Studies and Reviews:
A study on infectivity of asymptomatic SARS-CoV-2 carriers - Respiratory Medicine - "Based on the foregoing discussion, we conclude that the infectivity of some asymptomatic SARS-CoV-2 carriers might be weak. This finding implicates that there is not needful (sic) to worry unduly for asymptomatic or mild patients during the ongoing COVID-19 pandemic. Furthermore, excessive virus nucleic acid detection is unnecessary, which can relieve the pressure on public health resources."
Post-lockdown SARS-CoV-2 nucleic acid screening in nearly ten million residents of Wuhan, China - Nature - "Compared with symptomatic patients, asymptomatic infected persons generally have low quantity of viral loads and a short duration of viral shedding, which decrease the transmission risk of SARS-CoV-2. In the present study, virus culture was carried out on samples from asymptomatic positive cases, and found no viable SARS-CoV-2 virus. All close contacts of the asymptomatic positive cases tested negative, indicating that the asymptomatic positive cases detected in this study were unlikely to be infectious."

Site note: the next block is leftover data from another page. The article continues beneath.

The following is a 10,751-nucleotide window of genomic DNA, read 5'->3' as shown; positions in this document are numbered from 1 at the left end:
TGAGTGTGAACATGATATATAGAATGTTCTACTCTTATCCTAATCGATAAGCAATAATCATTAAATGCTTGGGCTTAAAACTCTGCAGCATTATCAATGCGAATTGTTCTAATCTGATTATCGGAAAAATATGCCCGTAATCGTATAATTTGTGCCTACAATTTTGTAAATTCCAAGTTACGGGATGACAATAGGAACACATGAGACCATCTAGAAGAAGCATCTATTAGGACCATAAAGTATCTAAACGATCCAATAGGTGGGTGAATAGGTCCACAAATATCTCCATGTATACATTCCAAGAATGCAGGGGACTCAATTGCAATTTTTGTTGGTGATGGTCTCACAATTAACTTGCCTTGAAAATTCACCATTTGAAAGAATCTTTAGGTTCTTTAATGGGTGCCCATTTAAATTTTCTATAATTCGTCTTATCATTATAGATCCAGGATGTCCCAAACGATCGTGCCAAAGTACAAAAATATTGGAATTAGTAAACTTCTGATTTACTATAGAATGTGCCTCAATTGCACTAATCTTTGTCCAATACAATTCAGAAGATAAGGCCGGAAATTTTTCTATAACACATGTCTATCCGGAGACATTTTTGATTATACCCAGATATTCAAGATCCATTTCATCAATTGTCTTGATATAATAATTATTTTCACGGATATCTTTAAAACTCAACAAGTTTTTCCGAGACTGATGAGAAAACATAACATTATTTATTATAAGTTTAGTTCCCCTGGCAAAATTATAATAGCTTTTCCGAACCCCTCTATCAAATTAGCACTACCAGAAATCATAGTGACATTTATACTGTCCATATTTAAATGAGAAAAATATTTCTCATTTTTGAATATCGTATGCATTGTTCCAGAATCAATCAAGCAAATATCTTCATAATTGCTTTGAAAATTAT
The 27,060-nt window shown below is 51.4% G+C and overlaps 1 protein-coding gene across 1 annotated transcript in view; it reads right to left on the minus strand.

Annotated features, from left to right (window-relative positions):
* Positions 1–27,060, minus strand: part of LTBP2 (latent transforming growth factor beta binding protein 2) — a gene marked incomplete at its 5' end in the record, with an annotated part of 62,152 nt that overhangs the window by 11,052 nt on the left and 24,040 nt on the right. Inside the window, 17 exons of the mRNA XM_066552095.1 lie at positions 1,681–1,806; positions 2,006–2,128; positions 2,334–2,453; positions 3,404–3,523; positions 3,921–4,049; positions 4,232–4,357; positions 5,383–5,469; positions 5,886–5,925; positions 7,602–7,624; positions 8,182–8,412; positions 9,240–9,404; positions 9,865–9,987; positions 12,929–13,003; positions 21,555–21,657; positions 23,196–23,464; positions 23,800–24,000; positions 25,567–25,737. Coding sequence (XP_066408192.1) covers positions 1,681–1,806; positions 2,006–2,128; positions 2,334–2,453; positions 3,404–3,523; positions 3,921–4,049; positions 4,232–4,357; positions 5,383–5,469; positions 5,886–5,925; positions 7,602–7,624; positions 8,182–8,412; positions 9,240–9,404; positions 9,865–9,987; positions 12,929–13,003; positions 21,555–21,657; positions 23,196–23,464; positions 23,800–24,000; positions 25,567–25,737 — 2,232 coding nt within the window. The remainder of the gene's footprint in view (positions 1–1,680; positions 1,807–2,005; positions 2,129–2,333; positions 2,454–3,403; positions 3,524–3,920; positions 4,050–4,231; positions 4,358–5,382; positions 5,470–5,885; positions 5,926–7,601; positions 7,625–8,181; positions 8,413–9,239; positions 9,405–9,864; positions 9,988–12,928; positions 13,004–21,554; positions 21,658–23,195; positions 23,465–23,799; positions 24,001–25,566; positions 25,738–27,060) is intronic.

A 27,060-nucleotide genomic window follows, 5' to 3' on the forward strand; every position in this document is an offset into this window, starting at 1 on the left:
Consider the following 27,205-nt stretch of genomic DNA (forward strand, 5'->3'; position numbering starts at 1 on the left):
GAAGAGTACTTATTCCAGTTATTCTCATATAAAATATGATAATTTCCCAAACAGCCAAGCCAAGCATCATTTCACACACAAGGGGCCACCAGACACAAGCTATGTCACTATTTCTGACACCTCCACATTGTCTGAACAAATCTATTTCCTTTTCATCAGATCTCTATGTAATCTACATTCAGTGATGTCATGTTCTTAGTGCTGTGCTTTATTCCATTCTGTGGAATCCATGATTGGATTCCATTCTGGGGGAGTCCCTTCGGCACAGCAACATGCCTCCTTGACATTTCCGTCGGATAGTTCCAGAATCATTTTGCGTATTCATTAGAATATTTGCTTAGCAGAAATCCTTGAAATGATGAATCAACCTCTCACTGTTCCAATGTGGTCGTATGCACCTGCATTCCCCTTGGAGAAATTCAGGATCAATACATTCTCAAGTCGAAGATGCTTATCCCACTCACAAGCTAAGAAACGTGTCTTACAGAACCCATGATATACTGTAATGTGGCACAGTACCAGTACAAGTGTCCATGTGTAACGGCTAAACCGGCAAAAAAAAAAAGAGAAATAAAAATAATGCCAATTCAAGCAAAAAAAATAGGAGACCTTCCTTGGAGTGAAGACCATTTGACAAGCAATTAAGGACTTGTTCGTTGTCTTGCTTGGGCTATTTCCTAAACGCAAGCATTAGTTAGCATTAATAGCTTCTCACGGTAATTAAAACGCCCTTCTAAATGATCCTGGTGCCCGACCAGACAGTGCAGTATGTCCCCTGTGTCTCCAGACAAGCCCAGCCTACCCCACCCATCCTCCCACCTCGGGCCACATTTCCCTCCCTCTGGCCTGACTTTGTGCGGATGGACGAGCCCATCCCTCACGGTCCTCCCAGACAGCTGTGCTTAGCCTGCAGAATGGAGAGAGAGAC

Contact Settings and Risk for Transmission in 3410 Close Contacts of Patients With COVID-19 in Guangzhou, China - Annals of Internal Medicine - "Our results showed that patients with COVID-19 who had more severe symptoms had a higher transmission capacity, whereas transmission capacity from asymptomatic cases was limited. This supports the view of the World Health Organization that asymptomatic cases were not the major drivers of the overall epidemic dynamics."
Household Transmission of SARS-CoV-2, A Systematic Review and Meta-analysis - Journal of the American Medical Association - "Estimated mean household secondary attack rate from symptomatic index cases (18.0%) was significantly higher than from asymptomatic or presymptomatic index cases (0.7%)"
Asymptomatic transmission of covid-19 - BMJ - "Searching for people who are asymptomatic yet infectious is like searching for needles that appear and reappear transiently in haystacks, particularly when rates are falling."
"The absence of strong evidence that asymptomatic people are a driver of transmission is another good reason for pausing the roll out of mass testing in schools, universities, and communities."